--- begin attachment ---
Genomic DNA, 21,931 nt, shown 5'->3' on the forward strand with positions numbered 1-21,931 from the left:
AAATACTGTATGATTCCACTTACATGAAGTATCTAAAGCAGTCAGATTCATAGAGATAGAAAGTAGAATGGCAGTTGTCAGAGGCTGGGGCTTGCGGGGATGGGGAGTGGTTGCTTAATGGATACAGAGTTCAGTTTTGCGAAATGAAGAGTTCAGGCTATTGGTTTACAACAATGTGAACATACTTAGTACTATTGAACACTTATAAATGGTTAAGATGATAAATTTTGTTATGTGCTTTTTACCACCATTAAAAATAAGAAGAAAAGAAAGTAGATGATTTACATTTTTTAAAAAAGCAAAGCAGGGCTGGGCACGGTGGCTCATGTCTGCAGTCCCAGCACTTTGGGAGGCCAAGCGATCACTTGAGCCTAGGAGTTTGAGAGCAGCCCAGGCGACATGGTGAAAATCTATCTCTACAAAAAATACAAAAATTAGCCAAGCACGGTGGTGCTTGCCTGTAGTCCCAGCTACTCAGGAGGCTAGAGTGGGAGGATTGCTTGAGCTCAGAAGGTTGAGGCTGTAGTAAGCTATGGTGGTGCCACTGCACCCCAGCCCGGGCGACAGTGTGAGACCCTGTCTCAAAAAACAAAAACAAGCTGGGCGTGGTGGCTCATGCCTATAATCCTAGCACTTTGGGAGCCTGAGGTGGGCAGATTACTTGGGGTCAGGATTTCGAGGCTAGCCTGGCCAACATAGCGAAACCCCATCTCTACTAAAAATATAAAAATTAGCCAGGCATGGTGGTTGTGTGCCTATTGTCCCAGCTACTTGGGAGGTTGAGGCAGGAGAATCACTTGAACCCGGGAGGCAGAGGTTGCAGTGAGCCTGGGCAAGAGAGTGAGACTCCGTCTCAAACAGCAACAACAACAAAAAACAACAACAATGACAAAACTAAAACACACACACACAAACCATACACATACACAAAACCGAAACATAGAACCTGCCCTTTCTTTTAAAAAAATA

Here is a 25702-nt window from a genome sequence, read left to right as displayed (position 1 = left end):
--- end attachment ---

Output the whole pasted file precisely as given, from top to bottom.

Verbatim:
Genomic DNA, 21,931 nt, shown 5'->3' on the forward strand with positions numbered 1-21,931 from the left:
AAATACTGTATGATTCCACTTACATGAAGTATCTAAAGCAGTCAGATTCATAGAGATAGAAAGTAGAATGGCAGTTGTCAGAGGCTGGGGCTTGCGGGGATGGGGAGTGGTTGCTTAATGGATACAGAGTTCAGTTTTGCGAAATGAAGAGTTCAGGCTATTGGTTTACAACAATGTGAACATACTTAGTACTATTGAACACTTATAAATGGTTAAGATGATAAATTTTGTTATGTGCTTTTTACCACCATTAAAAATAAGAAGAAAAGAAAGTAGATGATTTACATTTTTTAAAAAAGCAAAGCAGGGCTGGGCACGGTGGCTCATGTCTGCAGTCCCAGCACTTTGGGAGGCCAAGCGATCACTTGAGCCTAGGAGTTTGAGAGCAGCCCAGGCGACATGGTGAAAATCTATCTCTACAAAAAATACAAAAATTAGCCAAGCACGGTGGTGCTTGCCTGTAGTCCCAGCTACTCAGGAGGCTAGAGTGGGAGGATTGCTTGAGCTCAGAAGGTTGAGGCTGTAGTAAGCTATGGTGGTGCCACTGCACCCCAGCCCGGGCGACAGTGTGAGACCCTGTCTCAAAAAACAAAAACAAGCTGGGCGTGGTGGCTCATGCCTATAATCCTAGCACTTTGGGAGCCTGAGGTGGGCAGATTACTTGGGGTCAGGATTTCGAGGCTAGCCTGGCCAACATAGCGAAACCCCATCTCTACTAAAAATATAAAAATTAGCCAGGCATGGTGGTTGTGTGCCTATTGTCCCAGCTACTTGGGAGGTTGAGGCAGGAGAATCACTTGAACCCGGGAGGCAGAGGTTGCAGTGAGCCTGGGCAAGAGAGTGAGACTCCGTCTCAAACAGCAACAACAACAAAAAACAACAACAATGACAAAACTAAAACACACACACACAAACCATACACATACACAAAACCGAAACATAGAACCTGCCCTTTCTTTTAAAAAAATA

Here is a 25702-nt window from a genome sequence, read left to right as displayed (position 1 = left end):